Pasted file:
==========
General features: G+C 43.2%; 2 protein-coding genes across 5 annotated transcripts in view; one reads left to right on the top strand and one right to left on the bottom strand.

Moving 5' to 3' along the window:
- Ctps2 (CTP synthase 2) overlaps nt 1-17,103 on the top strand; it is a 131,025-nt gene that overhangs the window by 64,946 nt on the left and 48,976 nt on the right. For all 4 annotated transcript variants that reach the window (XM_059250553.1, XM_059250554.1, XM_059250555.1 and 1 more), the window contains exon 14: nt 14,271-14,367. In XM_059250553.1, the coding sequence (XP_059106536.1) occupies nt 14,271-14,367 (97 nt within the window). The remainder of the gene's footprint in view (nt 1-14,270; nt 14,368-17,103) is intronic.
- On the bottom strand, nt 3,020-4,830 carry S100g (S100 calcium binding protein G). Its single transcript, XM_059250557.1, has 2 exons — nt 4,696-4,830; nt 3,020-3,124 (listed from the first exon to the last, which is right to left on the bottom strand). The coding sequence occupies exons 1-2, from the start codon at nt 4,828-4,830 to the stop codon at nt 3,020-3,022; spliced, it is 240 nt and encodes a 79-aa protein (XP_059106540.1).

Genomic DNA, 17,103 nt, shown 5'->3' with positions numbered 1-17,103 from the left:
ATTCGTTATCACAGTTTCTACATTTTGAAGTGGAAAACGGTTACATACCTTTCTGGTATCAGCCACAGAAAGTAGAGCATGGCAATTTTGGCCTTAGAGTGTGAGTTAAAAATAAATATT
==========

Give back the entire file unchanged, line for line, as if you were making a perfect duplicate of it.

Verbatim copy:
General features: G+C 43.2%; 2 protein-coding genes across 5 annotated transcripts in view; one reads left to right on the top strand and one right to left on the bottom strand.

Moving 5' to 3' along the window:
- Ctps2 (CTP synthase 2) overlaps nt 1-17,103 on the top strand; it is a 131,025-nt gene that overhangs the window by 64,946 nt on the left and 48,976 nt on the right. For all 4 annotated transcript variants that reach the window (XM_059250553.1, XM_059250554.1, XM_059250555.1 and 1 more), the window contains exon 14: nt 14,271-14,367. In XM_059250553.1, the coding sequence (XP_059106536.1) occupies nt 14,271-14,367 (97 nt within the window). The remainder of the gene's footprint in view (nt 1-14,270; nt 14,368-17,103) is intronic.
- On the bottom strand, nt 3,020-4,830 carry S100g (S100 calcium binding protein G). Its single transcript, XM_059250557.1, has 2 exons — nt 4,696-4,830; nt 3,020-3,124 (listed from the first exon to the last, which is right to left on the bottom strand). The coding sequence occupies exons 1-2, from the start codon at nt 4,828-4,830 to the stop codon at nt 3,020-3,022; spliced, it is 240 nt and encodes a 79-aa protein (XP_059106540.1).

Genomic DNA, 17,103 nt, shown 5'->3' with positions numbered 1-17,103 from the left:
ATTCGTTATCACAGTTTCTACATTTTGAAGTGGAAAACGGTTACATACCTTTCTGGTATCAGCCACAGAAAGTAGAGCATGGCAATTTTGGCCTTAGAGTGTGAGTTAAAAATAAATATT